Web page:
Anthony Grove Hillerman (May 27, 1925 October 26, 2008) was an award-winning bestselling author of detective novels and non-fiction. He is best known for Leaphorn & Chee, his much-loved Police Procedural series about Navajo Tribal Policemen Joe Leaphorn and Jim Chee, set primarily on the Navajo Reservation in the Four Corners area of the Southwest.
Hillerman was a decorated World War II veteran who also worked as a crime reporter. He had grown up among Native Americans in Oklahoma and identified with them as fellow country folk. He has also acknowledged creative debt to the mystery novels of British-born Australian author Arthur W. Upfield, who wrote about a half-white, half-Aborigine detective named Bony, who worked with a deep understanding of tribal traditions.
Today Tony Hillerman is widely credited as the Trope Codifier of the Native American detective novel. Authors following his footsteps include Thomas Perry, Kirk Mitchell, Margaret Coel, James Doss, Sandra Prowell, Dana Stabenow, Chelsea Quinn Yarbro, Louis Owens, and Linda Hogan..
Following his death, Hillerman's daughter Anne Hillerman announced plans to continue the Leaphorn/Chee series. Spider Woman's Daughter was published in Fall 2013.
- The Fly on the Wall (1971)
- Finding Moon (1995)
- The Boy Who Made Dragonfly (1972)
- Buster Mesquite's Cowboy Band
The novels of Tony Hillerman provide examples of:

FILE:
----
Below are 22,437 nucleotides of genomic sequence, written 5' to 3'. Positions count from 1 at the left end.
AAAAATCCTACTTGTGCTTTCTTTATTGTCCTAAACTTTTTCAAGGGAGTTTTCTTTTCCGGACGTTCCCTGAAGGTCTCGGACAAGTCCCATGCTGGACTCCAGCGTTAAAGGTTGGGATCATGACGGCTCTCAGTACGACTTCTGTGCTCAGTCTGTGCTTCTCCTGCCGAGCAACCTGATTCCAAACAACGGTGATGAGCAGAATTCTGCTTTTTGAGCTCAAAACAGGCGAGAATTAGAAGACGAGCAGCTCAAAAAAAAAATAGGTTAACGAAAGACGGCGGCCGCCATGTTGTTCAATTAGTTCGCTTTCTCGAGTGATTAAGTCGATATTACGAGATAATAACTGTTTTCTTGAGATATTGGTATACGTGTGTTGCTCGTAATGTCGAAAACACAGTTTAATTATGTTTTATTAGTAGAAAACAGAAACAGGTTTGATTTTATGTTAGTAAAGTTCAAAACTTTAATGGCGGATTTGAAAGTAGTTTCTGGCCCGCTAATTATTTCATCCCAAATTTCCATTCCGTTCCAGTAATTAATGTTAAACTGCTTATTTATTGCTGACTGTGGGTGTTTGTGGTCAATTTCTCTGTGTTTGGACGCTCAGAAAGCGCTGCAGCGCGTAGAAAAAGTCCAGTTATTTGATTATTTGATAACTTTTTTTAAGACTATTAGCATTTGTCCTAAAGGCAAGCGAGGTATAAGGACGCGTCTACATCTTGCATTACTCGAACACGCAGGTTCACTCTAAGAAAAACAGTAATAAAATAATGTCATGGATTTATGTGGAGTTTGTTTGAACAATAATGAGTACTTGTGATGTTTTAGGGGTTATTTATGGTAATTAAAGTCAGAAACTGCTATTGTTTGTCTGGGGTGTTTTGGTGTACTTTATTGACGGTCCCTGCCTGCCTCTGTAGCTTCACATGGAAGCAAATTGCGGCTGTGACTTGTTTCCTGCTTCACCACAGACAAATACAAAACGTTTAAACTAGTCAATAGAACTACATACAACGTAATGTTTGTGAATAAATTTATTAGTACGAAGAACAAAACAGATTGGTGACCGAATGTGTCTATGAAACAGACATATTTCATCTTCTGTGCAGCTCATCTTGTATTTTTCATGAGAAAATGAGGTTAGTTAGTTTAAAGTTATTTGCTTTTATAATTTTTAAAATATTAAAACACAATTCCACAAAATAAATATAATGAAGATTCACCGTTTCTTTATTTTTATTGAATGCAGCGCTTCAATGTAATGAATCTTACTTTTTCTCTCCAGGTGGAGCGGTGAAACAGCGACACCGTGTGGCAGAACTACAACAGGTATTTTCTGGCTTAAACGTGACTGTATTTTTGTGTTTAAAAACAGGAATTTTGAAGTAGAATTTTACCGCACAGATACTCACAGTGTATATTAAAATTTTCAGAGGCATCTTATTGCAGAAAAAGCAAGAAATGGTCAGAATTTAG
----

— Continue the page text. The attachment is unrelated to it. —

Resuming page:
- Discretion Shot: All varieties. Hillerman's books are generally pretty clean.
- Early Installment Weirdness: The Blessing Way, Hillerman's first novel, does feature Joe Leaphorn in a major role, but the POV character is a white anthropologist who appears in exactly zero later books. The Fly on the Wall, his second novel, involves political corruption and investigative journalism in an unnamed state capital—potentially based on Oklahoma City, near Hillerman's hometown—and has even less connection to any of his later books.
- Idiosyncratic Episode Naming: Almost all of Hillerman's novels have either a two-word title or a three-word title starting with "The." (The Fly on the Wall, Dance Hall of the Dead, and People of Darkness are the only exceptions.) Usually, they will be of the format "[Verb]ing Noun," "The [Noun] Way," or "The [Adjective] [Noun]."
- Noble Savage: Generally averted. Hillerman's Native Americans are portrayed as regular people who deal with stuff like politics and bureaucracy.
- Police Procedural: Hillerman's usual genre.
- The Rez: Usually a combination of the Political Rez and the Magical Rez. The two sometimes collide.
- Scenery Porn: Hillerman is famous for his descriptions of the Southwestern desert.
- Simple, yet Awesome: Often seen in Hillerman's portrayal of hitmen. They accomplish cool things by meticulous planning and step-by-step execution (no pun intended).
- Welcome to the Big City